Fen’s dad once said that the neighbourhood felt like “oblivion sliced in half.” A semi-highway cuts through the middle of the ’burb, and it’s walled in by a ring road. The high-wail Doppler of the cars is a constant reminder that there’s somewhere more important to go.

Fen’s dad once said that the neighbourhood felt like ‘oblivion sliced in half.’

Even without the colours and patterns and house numbers, Fen would still know one house from another. The owners broadcast themselves with distinctive decorations—the Zhous’ Chinese characters, for example. The Chiassons with their tin Acadian star. The interlock walkway the MacGillivrays laid down every day of one sweat-soaked summer, now buckled by frost heaves. Mrs. Salah and her homemade prayer flags, cut into triangles from striped corduroy bolts she bought on a Lithuanian vacation with her ex. They pinwheel around the thin string tying them across the frame of her front porch. The Grahams have the faces of smiling old men tacked into their tree trunks, made of spray-painted dollar-store craft plastic. Mr. DeLorey, who reveres the trees as mystical harbingers of the eternal and would never penetrate their bark skin, hangs Coke bottles from their branches with candles burning inside. They puncture the early dark of winter days.

Fen has an erection observing these nearly identical, except not at all, houses. The ringing fades as he mechanically pulls each paper from his canvas bag, shoves them behind the screen doors and doesn’t think about Ashleigh except thinks of nothing else.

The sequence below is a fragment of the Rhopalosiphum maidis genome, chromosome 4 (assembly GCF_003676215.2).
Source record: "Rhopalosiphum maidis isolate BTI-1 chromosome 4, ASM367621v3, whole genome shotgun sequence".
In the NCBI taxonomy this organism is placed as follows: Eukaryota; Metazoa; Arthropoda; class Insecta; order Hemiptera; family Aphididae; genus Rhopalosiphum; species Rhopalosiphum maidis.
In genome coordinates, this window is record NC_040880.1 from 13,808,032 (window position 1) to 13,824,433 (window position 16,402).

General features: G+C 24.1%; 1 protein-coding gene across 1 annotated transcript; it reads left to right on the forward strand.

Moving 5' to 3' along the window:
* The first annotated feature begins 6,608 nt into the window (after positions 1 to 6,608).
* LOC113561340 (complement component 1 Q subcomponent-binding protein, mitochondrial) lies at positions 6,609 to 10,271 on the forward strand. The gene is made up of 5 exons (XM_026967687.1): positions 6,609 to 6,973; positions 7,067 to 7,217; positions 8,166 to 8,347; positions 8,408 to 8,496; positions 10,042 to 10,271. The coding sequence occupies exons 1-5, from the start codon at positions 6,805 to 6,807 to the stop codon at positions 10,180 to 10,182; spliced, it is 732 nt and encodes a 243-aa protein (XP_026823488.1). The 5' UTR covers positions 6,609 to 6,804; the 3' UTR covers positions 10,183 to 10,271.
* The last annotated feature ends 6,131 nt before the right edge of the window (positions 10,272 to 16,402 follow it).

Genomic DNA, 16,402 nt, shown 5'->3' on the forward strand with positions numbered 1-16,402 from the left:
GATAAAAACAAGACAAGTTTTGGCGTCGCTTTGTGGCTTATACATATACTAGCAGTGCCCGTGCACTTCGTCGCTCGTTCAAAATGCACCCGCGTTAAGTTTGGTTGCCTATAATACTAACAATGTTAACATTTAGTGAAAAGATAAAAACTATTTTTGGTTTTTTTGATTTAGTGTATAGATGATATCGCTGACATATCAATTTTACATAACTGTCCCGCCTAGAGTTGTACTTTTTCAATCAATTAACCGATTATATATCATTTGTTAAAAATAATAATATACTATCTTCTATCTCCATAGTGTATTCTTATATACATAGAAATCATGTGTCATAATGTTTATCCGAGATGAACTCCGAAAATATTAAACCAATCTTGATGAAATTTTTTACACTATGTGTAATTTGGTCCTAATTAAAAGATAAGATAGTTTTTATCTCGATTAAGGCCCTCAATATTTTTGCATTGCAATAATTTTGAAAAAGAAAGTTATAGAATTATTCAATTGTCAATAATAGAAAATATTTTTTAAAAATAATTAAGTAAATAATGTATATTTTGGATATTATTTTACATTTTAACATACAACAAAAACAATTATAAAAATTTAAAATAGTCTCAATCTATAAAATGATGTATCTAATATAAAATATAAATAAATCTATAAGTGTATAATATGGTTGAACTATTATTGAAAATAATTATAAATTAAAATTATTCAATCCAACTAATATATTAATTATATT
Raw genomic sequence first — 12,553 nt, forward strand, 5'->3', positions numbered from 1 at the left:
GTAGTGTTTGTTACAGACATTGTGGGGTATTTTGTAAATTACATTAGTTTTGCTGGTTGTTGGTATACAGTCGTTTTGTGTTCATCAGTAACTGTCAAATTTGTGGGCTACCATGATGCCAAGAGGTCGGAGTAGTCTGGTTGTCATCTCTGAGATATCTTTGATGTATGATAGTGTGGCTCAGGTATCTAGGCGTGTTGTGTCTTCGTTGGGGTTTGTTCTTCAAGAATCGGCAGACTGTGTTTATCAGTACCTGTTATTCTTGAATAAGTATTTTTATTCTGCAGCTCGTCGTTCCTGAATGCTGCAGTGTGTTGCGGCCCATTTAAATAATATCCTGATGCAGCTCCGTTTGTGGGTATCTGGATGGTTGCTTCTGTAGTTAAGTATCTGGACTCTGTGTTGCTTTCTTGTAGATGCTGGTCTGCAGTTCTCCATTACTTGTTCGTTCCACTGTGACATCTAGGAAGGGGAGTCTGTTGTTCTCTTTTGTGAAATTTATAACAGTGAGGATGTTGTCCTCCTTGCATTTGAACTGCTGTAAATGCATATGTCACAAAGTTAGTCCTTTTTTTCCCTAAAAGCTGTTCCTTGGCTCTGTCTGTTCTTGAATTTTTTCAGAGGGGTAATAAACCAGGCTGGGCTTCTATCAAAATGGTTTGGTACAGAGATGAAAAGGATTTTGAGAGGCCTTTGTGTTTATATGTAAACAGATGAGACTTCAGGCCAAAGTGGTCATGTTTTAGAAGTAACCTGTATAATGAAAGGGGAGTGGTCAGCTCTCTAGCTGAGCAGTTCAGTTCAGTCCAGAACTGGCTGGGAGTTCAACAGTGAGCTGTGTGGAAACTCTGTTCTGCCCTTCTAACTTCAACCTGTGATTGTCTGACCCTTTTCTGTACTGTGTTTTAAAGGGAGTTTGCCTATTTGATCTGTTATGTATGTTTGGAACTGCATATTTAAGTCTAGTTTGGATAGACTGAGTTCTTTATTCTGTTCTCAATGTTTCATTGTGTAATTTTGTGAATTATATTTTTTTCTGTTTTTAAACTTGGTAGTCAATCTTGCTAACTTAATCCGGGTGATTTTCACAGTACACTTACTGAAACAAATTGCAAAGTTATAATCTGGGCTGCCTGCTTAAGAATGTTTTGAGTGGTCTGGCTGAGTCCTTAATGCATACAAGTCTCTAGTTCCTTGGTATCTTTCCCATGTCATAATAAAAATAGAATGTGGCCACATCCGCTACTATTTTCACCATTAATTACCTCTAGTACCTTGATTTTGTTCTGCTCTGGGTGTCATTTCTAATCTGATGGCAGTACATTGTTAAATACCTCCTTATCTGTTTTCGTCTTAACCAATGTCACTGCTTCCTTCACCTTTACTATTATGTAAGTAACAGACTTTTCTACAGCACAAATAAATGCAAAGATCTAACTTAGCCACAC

The first time Fen boxed, in a windmill arc he forgot everything Galen had tried to show him—he neglected to keep Khrys away with the jab, didn’t use his long skinny arms to create space or keep his elbows down fists high. His fist sailed past Khrys’s ear and Khrys missed with a responding uppercut, Aidan and Galen’s laughter the backdrop. Swish, swish, nothing—but the arc of it sated, spiced with a vision of his father’s sneer at the receiving end of it, obliterated. It was a haymaker on behalf of Mom, who had laughed herself to death watching stand-up on television at her friend Crystal’s place. The doctors called it a ruptured brain aneurysm, an infarction of the medulla oblongata. Brain stem.

Fen shoved Khrys into the plywood post and twisted yellow polypropylene rope around him—the post that Galen’s father, a real boxer and carpenter, had erected. Khrys didn’t bounce back. He sagged and reached to the back of his head with a “Hey, hey, what the—” Fen brought the rain, painted lightning across Khrys’s right eye, darkened his brown upper cheek, split his lip with a left hook. Khrys, who abided no enemies, ceded the fight, called Fen psycho. Khrys’s smile made the whole basement feel warm.